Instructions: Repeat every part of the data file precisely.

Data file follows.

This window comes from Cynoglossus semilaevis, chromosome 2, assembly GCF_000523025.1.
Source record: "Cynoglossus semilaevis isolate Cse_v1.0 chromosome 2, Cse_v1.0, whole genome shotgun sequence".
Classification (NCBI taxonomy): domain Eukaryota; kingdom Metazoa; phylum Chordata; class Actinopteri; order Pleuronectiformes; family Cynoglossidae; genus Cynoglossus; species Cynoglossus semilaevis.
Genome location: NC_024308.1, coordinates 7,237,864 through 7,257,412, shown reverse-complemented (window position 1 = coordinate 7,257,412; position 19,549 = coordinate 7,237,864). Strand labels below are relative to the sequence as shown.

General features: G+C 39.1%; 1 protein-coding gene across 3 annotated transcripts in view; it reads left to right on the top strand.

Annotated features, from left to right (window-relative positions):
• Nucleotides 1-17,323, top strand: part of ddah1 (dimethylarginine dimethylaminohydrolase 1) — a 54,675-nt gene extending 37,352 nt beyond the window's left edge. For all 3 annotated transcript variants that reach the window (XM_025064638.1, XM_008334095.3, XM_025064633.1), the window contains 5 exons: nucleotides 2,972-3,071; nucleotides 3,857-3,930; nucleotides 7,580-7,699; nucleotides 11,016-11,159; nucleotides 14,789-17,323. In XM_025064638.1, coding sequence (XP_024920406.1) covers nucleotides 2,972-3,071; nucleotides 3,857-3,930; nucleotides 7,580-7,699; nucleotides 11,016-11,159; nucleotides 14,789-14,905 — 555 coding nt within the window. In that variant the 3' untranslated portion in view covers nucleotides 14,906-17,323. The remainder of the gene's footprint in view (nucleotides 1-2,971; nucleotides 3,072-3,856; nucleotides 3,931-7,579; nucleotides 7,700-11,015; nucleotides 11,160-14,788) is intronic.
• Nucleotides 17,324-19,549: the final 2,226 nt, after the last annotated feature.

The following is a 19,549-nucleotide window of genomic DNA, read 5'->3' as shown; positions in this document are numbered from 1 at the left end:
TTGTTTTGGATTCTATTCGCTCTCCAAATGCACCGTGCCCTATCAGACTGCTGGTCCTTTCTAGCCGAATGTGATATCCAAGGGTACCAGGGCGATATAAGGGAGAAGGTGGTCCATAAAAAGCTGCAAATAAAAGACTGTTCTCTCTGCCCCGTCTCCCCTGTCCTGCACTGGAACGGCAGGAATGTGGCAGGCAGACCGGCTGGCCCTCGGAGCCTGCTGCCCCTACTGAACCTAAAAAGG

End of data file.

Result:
This window comes from Cynoglossus semilaevis, chromosome 2, assembly GCF_000523025.1.
Source record: "Cynoglossus semilaevis isolate Cse_v1.0 chromosome 2, Cse_v1.0, whole genome shotgun sequence".
Classification (NCBI taxonomy): domain Eukaryota; kingdom Metazoa; phylum Chordata; class Actinopteri; order Pleuronectiformes; family Cynoglossidae; genus Cynoglossus; species Cynoglossus semilaevis.
Genome location: NC_024308.1, coordinates 7,237,864 through 7,257,412, shown reverse-complemented (window position 1 = coordinate 7,257,412; position 19,549 = coordinate 7,237,864). Strand labels below are relative to the sequence as shown.

General features: G+C 39.1%; 1 protein-coding gene across 3 annotated transcripts in view; it reads left to right on the top strand.

Annotated features, from left to right (window-relative positions):
• Nucleotides 1-17,323, top strand: part of ddah1 (dimethylarginine dimethylaminohydrolase 1) — a 54,675-nt gene extending 37,352 nt beyond the window's left edge. For all 3 annotated transcript variants that reach the window (XM_025064638.1, XM_008334095.3, XM_025064633.1), the window contains 5 exons: nucleotides 2,972-3,071; nucleotides 3,857-3,930; nucleotides 7,580-7,699; nucleotides 11,016-11,159; nucleotides 14,789-17,323. In XM_025064638.1, coding sequence (XP_024920406.1) covers nucleotides 2,972-3,071; nucleotides 3,857-3,930; nucleotides 7,580-7,699; nucleotides 11,016-11,159; nucleotides 14,789-14,905 — 555 coding nt within the window. In that variant the 3' untranslated portion in view covers nucleotides 14,906-17,323. The remainder of the gene's footprint in view (nucleotides 1-2,971; nucleotides 3,072-3,856; nucleotides 3,931-7,579; nucleotides 7,700-11,015; nucleotides 11,160-14,788) is intronic.
• Nucleotides 17,324-19,549: the final 2,226 nt, after the last annotated feature.

The following is a 19,549-nucleotide window of genomic DNA, read 5'->3' as shown; positions in this document are numbered from 1 at the left end:
TTGTTTTGGATTCTATTCGCTCTCCAAATGCACCGTGCCCTATCAGACTGCTGGTCCTTTCTAGCCGAATGTGATATCCAAGGGTACCAGGGCGATATAAGGGAGAAGGTGGTCCATAAAAAGCTGCAAATAAAAGACTGTTCTCTCTGCCCCGTCTCCCCTGTCCTGCACTGGAACGGCAGGAATGTGGCAGGCAGACCGGCTGGCCCTCGGAGCCTGCTGCCCCTACTGAACCTAAAAAGG